Cultural shifts

Every church has its own unique culture, with its own sets of beliefs and values that the stakeholders embrace and express in terms of what they do as a church community. The kind of liturgy, emphasis on certain ministries, or special practices in community living are among the examples of such expressions.

Family discipleship is therefore such a practice that needs to be adopted by the church’s stakeholders. When the beliefs and values of family discipleship are firmly established, they will be woven into the very fabric of the church’s way of life, thus making it the church’s unique culture.

The task of making these cultural changes with all three stakeholders is not a trivial one. The changes include their:

  • beliefs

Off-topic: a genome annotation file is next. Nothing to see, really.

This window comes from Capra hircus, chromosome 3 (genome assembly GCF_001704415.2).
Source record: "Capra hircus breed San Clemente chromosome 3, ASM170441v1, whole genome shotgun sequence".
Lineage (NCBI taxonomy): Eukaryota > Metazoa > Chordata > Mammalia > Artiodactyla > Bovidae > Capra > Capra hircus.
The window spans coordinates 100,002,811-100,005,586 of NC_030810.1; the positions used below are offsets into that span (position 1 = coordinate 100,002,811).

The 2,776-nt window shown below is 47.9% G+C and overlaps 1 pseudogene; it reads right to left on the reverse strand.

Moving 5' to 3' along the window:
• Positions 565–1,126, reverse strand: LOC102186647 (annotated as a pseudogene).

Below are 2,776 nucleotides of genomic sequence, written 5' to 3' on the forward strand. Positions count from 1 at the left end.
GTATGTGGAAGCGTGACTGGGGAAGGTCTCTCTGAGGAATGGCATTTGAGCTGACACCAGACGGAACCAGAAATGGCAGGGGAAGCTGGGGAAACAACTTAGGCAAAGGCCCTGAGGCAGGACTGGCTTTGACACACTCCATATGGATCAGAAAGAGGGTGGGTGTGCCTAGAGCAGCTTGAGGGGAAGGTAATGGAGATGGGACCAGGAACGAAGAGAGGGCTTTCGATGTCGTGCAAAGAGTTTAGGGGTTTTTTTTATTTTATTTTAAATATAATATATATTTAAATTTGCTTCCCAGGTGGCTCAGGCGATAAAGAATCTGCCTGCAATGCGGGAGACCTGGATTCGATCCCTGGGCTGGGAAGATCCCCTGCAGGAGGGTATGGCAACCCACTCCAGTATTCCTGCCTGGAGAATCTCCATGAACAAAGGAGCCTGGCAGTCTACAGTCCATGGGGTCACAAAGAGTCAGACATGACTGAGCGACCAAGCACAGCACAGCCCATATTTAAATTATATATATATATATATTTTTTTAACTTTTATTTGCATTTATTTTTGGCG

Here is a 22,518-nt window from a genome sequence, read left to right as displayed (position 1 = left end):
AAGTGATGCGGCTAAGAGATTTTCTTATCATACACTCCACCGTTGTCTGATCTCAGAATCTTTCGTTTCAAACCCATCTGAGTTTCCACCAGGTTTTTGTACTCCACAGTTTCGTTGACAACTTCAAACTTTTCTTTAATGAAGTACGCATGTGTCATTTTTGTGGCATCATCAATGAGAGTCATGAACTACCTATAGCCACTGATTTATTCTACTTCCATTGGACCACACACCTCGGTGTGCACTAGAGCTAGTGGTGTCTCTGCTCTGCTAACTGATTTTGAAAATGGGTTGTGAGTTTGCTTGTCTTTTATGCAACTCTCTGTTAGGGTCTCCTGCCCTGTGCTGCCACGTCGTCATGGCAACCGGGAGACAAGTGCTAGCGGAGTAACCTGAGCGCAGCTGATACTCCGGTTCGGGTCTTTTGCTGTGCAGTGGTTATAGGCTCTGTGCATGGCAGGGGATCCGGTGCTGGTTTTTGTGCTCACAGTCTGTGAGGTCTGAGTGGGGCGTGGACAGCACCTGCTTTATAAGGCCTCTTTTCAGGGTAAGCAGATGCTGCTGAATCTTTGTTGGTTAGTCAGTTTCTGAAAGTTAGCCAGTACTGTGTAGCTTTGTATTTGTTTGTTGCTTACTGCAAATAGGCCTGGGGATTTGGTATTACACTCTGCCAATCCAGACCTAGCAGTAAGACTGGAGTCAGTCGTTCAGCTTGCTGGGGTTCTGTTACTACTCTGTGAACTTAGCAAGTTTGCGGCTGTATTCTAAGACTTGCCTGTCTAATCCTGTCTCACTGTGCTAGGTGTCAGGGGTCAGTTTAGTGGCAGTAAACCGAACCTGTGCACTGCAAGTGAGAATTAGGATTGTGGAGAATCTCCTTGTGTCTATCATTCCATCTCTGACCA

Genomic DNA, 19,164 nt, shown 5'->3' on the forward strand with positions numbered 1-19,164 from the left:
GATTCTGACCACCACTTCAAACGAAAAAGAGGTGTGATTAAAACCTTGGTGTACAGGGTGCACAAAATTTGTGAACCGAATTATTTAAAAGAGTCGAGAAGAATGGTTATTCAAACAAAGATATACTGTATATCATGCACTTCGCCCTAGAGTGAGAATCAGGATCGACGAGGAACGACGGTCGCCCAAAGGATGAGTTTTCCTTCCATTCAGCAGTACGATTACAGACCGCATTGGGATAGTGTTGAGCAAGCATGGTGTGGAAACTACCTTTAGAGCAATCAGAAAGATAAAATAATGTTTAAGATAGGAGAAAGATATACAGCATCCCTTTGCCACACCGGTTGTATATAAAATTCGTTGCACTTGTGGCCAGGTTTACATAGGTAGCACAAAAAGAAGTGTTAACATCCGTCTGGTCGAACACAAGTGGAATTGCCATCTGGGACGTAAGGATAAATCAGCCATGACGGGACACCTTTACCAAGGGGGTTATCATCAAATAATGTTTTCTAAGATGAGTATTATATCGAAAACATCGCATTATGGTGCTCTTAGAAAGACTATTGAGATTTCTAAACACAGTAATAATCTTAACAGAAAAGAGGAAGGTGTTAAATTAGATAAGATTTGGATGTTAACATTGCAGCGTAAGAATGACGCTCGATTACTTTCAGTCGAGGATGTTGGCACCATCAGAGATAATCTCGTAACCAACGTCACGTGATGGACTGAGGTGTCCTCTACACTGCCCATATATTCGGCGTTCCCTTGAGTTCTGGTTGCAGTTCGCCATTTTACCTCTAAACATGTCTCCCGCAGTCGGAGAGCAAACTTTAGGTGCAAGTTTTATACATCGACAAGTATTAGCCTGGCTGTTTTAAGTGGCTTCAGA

• values
  • expressions of these beliefs and values

To take the stakeholders from where they are at (Point A) to where they should be (Point B) involves a holistic developmental framework – covering all key building blocks such as faith formation, marriage, parenting, human sexuality, aging, non-nuclear living, and resource management. Indeed, the programme has to cover all of life’s stages!

This journey may take between 3 to 7 years to complete for most churches, especially when family discipleship is still a new concept to the congregation.